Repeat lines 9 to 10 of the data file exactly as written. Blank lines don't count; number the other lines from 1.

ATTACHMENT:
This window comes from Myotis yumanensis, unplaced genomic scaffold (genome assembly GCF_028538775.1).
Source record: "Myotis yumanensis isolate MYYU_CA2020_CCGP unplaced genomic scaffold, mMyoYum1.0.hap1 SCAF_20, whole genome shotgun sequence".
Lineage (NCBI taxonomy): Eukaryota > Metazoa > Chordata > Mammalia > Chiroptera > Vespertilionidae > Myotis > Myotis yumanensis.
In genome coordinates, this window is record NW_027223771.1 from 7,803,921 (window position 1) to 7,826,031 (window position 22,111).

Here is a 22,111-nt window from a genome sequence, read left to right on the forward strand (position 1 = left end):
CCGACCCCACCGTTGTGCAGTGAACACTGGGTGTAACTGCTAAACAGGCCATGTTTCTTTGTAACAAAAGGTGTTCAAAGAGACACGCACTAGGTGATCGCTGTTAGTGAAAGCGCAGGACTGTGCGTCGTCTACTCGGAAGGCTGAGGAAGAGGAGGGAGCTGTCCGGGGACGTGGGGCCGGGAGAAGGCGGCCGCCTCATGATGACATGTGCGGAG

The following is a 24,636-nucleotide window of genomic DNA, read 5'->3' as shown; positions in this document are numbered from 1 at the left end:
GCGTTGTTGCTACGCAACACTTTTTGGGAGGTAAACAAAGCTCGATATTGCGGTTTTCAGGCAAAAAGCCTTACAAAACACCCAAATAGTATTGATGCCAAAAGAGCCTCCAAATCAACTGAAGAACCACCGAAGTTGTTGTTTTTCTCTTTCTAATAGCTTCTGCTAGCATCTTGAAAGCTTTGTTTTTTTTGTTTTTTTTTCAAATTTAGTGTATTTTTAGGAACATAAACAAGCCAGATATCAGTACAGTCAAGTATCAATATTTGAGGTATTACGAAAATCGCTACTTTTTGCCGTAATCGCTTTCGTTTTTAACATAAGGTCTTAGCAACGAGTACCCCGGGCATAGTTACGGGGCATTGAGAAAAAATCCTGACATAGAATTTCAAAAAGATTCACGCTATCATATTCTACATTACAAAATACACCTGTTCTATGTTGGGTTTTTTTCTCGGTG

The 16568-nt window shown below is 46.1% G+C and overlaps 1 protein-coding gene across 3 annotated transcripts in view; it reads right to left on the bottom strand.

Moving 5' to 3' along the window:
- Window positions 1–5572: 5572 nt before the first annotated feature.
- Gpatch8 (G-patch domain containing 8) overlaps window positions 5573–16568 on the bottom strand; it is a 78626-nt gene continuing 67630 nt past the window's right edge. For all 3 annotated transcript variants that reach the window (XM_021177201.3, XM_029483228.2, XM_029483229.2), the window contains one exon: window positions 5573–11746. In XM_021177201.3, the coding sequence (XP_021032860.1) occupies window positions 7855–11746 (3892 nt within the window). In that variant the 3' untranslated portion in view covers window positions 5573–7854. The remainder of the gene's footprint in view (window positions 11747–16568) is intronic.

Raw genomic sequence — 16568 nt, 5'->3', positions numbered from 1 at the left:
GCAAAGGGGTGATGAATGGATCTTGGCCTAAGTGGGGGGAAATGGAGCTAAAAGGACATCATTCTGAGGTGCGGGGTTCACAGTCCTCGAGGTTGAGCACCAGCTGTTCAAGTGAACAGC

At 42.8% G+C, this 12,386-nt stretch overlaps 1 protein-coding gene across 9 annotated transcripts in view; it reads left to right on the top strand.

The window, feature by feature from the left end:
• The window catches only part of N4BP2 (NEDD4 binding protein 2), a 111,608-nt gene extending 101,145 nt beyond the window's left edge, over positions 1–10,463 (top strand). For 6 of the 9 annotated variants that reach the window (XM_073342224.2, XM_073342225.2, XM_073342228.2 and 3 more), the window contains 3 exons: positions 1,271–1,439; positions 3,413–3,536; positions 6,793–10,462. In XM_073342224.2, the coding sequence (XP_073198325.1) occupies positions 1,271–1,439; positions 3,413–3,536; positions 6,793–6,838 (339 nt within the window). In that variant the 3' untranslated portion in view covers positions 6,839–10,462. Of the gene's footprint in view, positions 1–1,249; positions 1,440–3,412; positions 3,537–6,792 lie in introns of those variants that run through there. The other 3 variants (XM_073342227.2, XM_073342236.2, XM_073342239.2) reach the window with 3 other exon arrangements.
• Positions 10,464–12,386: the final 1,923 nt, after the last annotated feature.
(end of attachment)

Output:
The 16568-nt window shown below is 46.1% G+C and overlaps 1 protein-coding gene across 3 annotated transcripts in view; it reads right to left on the bottom strand.

Moving 5' to 3' along the window: